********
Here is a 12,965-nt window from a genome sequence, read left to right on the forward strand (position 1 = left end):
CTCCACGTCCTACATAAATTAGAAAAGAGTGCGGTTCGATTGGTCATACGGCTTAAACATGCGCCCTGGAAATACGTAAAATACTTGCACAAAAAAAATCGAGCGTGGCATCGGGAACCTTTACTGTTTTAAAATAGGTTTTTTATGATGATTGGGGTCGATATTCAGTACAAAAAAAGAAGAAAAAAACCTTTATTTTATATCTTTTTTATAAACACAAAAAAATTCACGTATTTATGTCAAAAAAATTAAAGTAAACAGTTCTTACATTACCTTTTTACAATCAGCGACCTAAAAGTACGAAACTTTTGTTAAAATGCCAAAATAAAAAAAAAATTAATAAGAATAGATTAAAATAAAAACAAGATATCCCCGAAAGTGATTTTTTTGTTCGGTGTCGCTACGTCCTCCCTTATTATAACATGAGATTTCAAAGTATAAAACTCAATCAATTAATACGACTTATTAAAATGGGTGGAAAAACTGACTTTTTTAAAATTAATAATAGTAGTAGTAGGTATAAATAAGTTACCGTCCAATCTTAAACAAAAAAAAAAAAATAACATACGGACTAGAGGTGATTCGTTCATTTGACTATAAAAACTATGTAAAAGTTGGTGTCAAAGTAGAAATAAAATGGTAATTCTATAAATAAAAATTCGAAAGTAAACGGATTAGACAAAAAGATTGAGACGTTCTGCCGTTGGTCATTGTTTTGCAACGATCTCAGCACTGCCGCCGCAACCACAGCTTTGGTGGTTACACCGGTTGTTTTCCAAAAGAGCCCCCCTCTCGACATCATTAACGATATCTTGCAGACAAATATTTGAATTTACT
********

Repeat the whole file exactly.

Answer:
Here is a 12,965-nt window from a genome sequence, read left to right on the forward strand (position 1 = left end):
CTCCACGTCCTACATAAATTAGAAAAGAGTGCGGTTCGATTGGTCATACGGCTTAAACATGCGCCCTGGAAATACGTAAAATACTTGCACAAAAAAAATCGAGCGTGGCATCGGGAACCTTTACTGTTTTAAAATAGGTTTTTTATGATGATTGGGGTCGATATTCAGTACAAAAAAAGAAGAAAAAAACCTTTATTTTATATCTTTTTTATAAACACAAAAAAATTCACGTATTTATGTCAAAAAAATTAAAGTAAACAGTTCTTACATTACCTTTTTACAATCAGCGACCTAAAAGTACGAAACTTTTGTTAAAATGCCAAAATAAAAAAAAAATTAATAAGAATAGATTAAAATAAAAACAAGATATCCCCGAAAGTGATTTTTTTGTTCGGTGTCGCTACGTCCTCCCTTATTATAACATGAGATTTCAAAGTATAAAACTCAATCAATTAATACGACTTATTAAAATGGGTGGAAAAACTGACTTTTTTAAAATTAATAATAGTAGTAGTAGGTATAAATAAGTTACCGTCCAATCTTAAACAAAAAAAAAAAAATAACATACGGACTAGAGGTGATTCGTTCATTTGACTATAAAAACTATGTAAAAGTTGGTGTCAAAGTAGAAATAAAATGGTAATTCTATAAATAAAAATTCGAAAGTAAACGGATTAGACAAAAAGATTGAGACGTTCTGCCGTTGGTCATTGTTTTGCAACGATCTCAGCACTGCCGCCGCAACCACAGCTTTGGTGGTTACACCGGTTGTTTTCCAAAAGAGCCCCCCTCTCGACATCATTAACGATATCTTGCAGACAAATATTTGAATTTACT